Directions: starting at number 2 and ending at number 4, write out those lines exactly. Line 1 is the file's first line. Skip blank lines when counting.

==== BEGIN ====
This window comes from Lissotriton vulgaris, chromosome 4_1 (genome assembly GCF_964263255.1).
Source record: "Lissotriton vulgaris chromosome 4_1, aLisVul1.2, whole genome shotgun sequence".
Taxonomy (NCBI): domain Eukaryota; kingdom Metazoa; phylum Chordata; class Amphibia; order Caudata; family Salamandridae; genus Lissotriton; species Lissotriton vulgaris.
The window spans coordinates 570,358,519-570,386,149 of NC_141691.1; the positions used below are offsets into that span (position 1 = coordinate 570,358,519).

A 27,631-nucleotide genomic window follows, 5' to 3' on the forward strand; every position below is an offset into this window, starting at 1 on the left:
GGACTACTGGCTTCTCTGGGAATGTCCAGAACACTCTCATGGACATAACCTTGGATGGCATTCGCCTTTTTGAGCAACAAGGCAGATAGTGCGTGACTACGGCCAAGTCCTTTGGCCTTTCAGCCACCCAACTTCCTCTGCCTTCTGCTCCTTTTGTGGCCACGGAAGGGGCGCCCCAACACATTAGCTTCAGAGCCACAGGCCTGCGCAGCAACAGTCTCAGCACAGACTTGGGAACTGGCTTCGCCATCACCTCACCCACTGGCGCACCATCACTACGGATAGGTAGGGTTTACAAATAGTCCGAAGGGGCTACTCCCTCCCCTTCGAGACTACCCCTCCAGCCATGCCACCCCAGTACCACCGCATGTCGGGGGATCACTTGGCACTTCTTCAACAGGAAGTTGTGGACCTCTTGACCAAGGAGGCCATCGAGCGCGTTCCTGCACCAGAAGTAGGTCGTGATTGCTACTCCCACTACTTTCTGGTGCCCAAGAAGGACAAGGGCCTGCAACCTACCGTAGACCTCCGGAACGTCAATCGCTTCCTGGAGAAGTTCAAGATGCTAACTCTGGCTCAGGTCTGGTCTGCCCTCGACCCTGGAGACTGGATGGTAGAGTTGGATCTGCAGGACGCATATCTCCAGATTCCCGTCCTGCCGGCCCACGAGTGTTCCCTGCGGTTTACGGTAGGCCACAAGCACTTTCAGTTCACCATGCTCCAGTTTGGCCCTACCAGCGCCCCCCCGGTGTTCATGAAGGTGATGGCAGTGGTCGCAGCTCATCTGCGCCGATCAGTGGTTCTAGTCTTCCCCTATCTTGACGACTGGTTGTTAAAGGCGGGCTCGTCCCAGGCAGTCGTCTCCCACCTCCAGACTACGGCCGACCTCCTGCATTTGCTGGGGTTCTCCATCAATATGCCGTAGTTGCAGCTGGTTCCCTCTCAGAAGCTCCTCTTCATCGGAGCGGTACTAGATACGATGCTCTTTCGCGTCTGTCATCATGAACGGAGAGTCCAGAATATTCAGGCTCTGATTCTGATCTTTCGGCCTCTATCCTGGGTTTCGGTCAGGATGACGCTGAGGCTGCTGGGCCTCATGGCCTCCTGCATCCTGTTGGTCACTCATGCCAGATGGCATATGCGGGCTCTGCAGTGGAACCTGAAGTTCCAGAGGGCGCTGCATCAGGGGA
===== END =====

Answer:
Source record: "Lissotriton vulgaris chromosome 4_1, aLisVul1.2, whole genome shotgun sequence".
Taxonomy (NCBI): domain Eukaryota; kingdom Metazoa; phylum Chordata; class Amphibia; order Caudata; family Salamandridae; genus Lissotriton; species Lissotriton vulgaris.
The window spans coordinates 570,358,519-570,386,149 of NC_141691.1; the positions used below are offsets into that span (position 1 = coordinate 570,358,519).